Wednesday, May 11, 2011

Lowering Higher Education: The Rise of Corporate Universities and the Fall of Liberal Education by James E. Cote and Anton L. Allahar

Cote, James E., and Anton L. Allahar. Lowering Higher Education: The Rise of Corporate Universities and the Fall of Liberal Education. Buffalo, NY: U of Toronto P, 2011. Print.

This book is the sequel to Ivory Tower Blues, which I have also written about on the blog, and the authors continue to explore the themes and concerns of the earlier book. In fact, you could probably read either book and get the gist of the other. However, since this book is more recent, I’d suggest reading it instead of the previous book. In both books, the authors are concerned that higher education has lost its way, abandoning the traditions of the liberal arts for the economic appeal of “pseudo-vocational training,” an approach that threatens to capsize the whole university enterprise: "These programs have been rebranded to promise that they will give students an edge in the competition for jobs. As this has happened, the pedagogical value of the liberal education in stimulating critical thinking abilities, and honing the skills associated with effectively communicating those abilities in writing and speech, is diminishing; thus, as universities adopt teaching practices associated with training people to remember formulae, systems of facts, and procedures, rather than educating them to develop a critical awareness of the world at large that they can defend epistemologically, we witness a fundamental alteration in the structure and function of the traditional university and its curriculum" (4). For writing instruction, this approach manifests itself in a lack of significant writing assignments, and, consequently, a lack of transformative opportunities for intellectual growth (86-87). The authors make a number of recommendations (177-78) to remedy matters, but only a societywide initiative is likely to succeed, for, as the authors note, the crisis in higher education stems from misguided government policies that promote higher education as the one-size-fits-all answer to questions of economic development (91). Furthermore, the authors suggest that student disengagement doesn’t stem from universities not embracing multiple ways of learning (127) or utilizing new technology (the entirety of chapter 6), nor from students working more hours to pay for college (139), but from a basic academic permissiveness in which the majority of students achieve above-average grades for what logically and statistically must include some below-average work (69). They ask, “why would someone try harder in their courses when high grades are so easily obtained, especially someone who prefers socializing or making some money on the side?” (144). But, without an effort on the part of the individual student, he or she will not achieve the benefit of a college education, an assertion of the authors that will likely find support in any reader of this blog (65). Therefore, in order to guarantee that students must exert themselves in their studies, colleges and universities should fight grade inflation and the accompanying relaxation of academic standards.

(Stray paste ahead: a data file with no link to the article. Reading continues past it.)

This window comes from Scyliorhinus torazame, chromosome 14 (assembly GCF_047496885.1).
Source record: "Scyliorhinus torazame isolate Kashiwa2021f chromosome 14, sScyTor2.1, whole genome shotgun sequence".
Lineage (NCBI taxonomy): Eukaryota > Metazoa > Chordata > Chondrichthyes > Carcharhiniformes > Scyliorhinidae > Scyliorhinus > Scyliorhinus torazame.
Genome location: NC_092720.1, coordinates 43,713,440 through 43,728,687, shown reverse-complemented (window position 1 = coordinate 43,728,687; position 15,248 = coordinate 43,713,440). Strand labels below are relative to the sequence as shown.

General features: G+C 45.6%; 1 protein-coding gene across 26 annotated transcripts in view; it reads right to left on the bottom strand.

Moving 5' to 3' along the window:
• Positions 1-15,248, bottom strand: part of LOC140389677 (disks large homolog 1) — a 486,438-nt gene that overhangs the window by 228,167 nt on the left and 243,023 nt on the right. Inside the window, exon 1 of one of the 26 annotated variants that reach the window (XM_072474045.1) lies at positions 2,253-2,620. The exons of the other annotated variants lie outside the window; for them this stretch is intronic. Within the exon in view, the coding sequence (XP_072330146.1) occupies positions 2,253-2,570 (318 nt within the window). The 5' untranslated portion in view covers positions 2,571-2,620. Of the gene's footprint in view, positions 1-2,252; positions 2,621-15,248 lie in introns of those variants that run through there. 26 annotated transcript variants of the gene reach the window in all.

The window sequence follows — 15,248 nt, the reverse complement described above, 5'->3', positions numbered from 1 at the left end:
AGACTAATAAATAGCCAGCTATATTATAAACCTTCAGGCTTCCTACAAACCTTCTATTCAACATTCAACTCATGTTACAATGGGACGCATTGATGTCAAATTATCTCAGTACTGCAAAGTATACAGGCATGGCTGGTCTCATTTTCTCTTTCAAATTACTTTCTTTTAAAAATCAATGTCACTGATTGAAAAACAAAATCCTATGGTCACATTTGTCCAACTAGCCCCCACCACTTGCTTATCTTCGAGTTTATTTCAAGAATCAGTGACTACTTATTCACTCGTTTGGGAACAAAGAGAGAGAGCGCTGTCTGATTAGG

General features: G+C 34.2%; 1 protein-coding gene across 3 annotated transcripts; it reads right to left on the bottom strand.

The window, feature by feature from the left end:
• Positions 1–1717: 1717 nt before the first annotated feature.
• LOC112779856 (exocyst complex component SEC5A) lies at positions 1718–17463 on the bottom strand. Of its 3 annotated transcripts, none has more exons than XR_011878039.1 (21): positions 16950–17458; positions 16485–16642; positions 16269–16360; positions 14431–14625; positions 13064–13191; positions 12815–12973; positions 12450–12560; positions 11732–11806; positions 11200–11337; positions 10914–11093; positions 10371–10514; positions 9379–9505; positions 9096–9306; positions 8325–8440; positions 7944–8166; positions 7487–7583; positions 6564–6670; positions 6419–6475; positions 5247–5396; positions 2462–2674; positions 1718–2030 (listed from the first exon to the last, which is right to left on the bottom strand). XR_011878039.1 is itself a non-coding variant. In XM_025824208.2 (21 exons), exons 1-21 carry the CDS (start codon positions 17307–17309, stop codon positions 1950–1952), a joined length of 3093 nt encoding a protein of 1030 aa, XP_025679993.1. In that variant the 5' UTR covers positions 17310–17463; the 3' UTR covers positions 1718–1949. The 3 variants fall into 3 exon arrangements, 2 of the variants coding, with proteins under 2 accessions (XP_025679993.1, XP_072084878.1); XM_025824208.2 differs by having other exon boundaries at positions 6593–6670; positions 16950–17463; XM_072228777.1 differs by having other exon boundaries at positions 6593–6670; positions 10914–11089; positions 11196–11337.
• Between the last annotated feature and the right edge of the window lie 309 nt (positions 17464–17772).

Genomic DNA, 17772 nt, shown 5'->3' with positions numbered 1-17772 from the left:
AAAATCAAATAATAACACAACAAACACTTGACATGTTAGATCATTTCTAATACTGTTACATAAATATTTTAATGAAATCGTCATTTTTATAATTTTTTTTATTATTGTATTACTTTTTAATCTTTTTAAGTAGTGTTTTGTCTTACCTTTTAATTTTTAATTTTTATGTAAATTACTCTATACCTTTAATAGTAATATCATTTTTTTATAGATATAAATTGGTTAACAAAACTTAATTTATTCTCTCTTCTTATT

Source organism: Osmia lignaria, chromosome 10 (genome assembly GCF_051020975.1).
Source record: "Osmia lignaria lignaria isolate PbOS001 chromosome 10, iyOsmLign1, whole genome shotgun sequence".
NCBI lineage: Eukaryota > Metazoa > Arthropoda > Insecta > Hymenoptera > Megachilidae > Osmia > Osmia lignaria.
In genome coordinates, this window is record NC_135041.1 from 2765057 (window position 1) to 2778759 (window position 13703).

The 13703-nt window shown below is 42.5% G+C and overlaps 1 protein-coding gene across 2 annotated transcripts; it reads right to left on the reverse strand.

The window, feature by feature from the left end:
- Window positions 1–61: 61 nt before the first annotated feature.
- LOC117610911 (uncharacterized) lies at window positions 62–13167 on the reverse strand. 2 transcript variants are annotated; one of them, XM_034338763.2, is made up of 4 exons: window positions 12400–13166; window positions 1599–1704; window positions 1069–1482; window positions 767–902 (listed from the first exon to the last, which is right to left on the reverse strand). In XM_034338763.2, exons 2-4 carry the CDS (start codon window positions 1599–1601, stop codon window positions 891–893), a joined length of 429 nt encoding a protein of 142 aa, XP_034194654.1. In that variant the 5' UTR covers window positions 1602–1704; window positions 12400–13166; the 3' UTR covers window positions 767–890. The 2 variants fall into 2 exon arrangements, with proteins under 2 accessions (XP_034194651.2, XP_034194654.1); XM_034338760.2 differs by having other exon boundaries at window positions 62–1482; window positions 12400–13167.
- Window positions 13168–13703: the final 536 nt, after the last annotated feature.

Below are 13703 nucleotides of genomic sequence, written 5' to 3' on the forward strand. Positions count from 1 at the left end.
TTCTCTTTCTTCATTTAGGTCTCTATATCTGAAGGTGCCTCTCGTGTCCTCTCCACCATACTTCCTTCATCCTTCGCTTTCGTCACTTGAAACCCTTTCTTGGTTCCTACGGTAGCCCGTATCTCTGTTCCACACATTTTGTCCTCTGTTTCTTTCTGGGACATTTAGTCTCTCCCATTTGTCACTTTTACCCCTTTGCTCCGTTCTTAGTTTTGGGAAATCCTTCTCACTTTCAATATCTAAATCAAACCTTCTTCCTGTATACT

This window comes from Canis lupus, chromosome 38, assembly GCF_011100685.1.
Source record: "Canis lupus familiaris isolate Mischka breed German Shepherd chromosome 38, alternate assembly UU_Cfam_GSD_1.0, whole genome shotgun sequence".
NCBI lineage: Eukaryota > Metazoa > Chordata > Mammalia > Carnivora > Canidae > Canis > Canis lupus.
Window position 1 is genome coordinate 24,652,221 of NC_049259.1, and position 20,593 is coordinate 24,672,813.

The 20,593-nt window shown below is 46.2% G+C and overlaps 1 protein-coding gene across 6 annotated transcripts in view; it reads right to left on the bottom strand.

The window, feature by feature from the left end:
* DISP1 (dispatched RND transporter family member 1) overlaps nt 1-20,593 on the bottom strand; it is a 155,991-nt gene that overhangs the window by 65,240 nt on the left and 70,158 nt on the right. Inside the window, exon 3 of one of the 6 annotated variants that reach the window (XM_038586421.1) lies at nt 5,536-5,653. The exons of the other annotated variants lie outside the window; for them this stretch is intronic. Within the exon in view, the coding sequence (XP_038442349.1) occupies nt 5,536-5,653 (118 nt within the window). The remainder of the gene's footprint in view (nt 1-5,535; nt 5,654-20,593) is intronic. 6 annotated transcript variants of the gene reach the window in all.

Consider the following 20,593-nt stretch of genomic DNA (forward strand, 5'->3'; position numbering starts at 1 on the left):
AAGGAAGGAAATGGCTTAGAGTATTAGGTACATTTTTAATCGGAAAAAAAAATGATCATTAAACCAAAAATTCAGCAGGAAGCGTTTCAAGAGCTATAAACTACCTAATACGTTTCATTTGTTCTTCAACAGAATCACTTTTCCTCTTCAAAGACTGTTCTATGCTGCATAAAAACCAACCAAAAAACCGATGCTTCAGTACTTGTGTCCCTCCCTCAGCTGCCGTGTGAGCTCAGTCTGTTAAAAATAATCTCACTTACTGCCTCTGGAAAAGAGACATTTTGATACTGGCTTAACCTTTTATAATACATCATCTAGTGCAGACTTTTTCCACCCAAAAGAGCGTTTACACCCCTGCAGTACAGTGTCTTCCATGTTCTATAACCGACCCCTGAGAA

The good news is that at Ursuline we already employ many of the approaches that the authors recommend, such as a focus on developing the critical thinking skills of students (the epistemic positions discussed on 95-97 resemble those from Women’s Ways of Knowing), which is ironic since much of our curriculum might be viewed by the authors as pseudo-vocational. Apparently the core curriculum’s base in liberal education may be moderating the effects of the issues negatively affecting higher education. In any case, I hope that we don’t offer a “BA-lite” here, a trend that the authors see growing, with the more rigorous, traditional liberal arts education being discarded (6). But, like other institutions, we may do well to remember and resist the current fashionable metaphor of the college as corporation: students aren’t customers; instead, they are better understood as raw commodities “to be transformed in some way by the experience, not a consumer of knowledge or a credential” (78). The authors conclude that if things do not change, most colleges and universities “will pretend to teach students at a level of higher education, and students will pretend to learn at that level, but the truth will be that universities are simply providing empty degrees that are little more than expensive ‘fishing licenses’ for lower-level white-collar jobs” (191), resulting in a terrifying situation for both higher education and the rest of society.

The book is available through OhioLINK.